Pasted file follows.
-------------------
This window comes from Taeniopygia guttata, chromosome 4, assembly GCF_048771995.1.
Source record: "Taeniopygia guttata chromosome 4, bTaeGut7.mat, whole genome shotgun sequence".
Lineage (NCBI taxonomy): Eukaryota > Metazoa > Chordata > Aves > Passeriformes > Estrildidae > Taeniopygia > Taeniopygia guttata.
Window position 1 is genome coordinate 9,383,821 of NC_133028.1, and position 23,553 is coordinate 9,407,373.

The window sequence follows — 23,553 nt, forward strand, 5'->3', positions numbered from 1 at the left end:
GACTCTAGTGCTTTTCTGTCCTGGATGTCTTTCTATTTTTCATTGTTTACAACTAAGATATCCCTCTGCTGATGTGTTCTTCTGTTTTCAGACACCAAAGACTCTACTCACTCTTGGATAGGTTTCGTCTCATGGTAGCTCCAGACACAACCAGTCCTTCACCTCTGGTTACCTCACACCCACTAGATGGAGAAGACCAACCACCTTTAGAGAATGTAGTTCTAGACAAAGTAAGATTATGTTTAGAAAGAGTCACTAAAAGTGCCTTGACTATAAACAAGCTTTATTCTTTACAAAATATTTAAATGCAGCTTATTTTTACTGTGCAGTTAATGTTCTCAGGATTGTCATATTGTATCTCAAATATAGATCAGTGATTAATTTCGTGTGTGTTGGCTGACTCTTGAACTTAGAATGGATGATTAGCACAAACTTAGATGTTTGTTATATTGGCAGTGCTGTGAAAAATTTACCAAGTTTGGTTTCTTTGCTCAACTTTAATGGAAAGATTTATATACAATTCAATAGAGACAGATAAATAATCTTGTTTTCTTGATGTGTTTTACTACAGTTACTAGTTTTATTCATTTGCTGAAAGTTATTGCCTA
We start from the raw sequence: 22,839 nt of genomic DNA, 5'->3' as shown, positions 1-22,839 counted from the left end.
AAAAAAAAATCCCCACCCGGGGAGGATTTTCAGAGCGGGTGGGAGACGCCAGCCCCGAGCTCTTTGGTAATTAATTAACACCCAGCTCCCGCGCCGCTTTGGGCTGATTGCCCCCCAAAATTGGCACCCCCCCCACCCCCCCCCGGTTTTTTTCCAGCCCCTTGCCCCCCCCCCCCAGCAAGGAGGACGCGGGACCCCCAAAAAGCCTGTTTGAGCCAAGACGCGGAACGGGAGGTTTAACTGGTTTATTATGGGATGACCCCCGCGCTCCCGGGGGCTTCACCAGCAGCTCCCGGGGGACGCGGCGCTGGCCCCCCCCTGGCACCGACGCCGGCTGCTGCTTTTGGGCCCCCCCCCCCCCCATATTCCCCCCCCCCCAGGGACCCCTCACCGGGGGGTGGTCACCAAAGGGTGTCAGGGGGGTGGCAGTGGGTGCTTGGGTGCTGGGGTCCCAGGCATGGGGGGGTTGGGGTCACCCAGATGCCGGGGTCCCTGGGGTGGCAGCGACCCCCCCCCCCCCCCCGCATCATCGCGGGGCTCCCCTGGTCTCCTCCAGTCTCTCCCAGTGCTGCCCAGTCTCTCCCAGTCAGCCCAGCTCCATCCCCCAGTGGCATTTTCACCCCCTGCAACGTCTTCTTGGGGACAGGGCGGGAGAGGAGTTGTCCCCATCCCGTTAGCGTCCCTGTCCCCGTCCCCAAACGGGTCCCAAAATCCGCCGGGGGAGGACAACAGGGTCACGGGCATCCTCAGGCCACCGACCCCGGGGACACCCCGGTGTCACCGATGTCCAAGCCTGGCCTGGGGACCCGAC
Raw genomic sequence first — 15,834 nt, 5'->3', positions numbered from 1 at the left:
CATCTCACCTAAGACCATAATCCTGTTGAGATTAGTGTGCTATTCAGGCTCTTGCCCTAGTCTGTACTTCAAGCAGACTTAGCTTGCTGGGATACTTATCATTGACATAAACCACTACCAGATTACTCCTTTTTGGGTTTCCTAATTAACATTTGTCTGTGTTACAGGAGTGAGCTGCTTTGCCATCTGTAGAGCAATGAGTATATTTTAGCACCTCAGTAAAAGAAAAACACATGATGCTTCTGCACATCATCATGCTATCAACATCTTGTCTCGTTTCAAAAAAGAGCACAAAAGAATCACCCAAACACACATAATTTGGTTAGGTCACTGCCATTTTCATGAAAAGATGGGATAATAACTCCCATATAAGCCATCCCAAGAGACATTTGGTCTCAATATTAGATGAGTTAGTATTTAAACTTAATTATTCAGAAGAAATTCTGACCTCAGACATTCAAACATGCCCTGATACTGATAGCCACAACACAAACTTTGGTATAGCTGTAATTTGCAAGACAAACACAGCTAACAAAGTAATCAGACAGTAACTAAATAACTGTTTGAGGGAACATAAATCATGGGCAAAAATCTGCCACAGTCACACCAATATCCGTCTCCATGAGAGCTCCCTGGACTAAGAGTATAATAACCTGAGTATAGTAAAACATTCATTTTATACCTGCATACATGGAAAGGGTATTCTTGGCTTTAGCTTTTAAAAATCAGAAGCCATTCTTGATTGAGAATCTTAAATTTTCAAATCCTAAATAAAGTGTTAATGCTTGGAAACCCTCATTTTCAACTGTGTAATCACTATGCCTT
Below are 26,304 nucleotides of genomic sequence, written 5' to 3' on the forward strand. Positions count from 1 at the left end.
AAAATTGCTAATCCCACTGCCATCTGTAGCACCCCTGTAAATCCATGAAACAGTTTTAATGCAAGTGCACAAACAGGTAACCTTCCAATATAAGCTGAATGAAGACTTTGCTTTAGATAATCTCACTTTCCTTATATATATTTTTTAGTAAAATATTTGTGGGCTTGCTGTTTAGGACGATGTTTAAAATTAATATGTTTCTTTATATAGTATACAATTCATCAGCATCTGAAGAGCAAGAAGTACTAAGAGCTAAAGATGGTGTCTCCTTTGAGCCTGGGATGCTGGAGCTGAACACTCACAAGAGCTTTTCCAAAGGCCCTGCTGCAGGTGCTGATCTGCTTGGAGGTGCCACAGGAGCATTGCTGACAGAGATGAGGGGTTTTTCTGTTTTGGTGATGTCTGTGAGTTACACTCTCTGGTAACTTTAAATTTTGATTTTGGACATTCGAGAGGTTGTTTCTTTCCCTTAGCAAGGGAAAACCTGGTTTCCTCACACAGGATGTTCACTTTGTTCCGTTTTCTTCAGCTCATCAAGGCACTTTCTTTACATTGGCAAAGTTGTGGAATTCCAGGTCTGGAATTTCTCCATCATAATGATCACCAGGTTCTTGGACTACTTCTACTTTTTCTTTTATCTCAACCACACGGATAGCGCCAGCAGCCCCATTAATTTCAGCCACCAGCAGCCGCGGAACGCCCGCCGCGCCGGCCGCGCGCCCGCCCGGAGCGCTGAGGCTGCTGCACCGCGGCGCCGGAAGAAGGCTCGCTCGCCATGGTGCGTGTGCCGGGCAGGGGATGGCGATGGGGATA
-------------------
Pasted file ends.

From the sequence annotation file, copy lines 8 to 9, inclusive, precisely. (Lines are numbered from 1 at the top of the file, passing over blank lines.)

AAAAAAAAATCCCCACCCGGGGAGGATTTTCAGAGCGGGTGGGAGACGCCAGCCCCGAGCTCTTTGGTAATTAATTAACACCCAGCTCCCGCGCCGCTTTGGGCTGATTGCCCCCCAAAATTGGCACCCCCCCCACCCCCCCCCGGTTTTTTTCCAGCCCCTTGCCCCCCCCCCCCAGCAAGGAGGACGCGGGACCCCCAAAAAGCCTGTTTGAGCCAAGACGCGGAACGGGAGGTTTAACTGGTTTATTATGGGATGACCCCCGCGCTCCCGGGGGCTTCACCAGCAGCTCCCGGGGGACGCGGCGCTGGCCCCCCCCTGGCACCGACGCCGGCTGCTGCTTTTGGGCCCCCCCCCCCCCCATATTCCCCCCCCCCCAGGGACCCCTCACCGGGGGGTGGTCACCAAAGGGTGTCAGGGGGGTGGCAGTGGGTGCTTGGGTGCTGGGGTCCCAGGCATGGGGGGGTTGGGGTCACCCAGATGCCGGGGTCCCTGGGGTGGCAGCGACCCCCCCCCCCCCCCCGCATCATCGCGGGGCTCCCCTGGTCTCCTCCAGTCTCTCCCAGTGCTGCCCAGTCTCTCCCAGTCAGCCCAGCTCCATCCCCCAGTGGCATTTTCACCCCCTGCAACGTCTTCTTGGGGACAGGGCGGGAGAGGAGTTGTCCCCATCCCGTTAGCGTCCCTGTCCCCGTCCCCAAACGGGTCCCAAAATCCGCCGGGGGAGGACAACAGGGTCACGGGCATCCTCAGGCCACCGACCCCGGGGACACCCCGGTGTCACCGATGTCCAAGCCTGGCCTGGGGACCCGAC
Raw genomic sequence first — 15,834 nt, 5'->3', positions numbered from 1 at the left: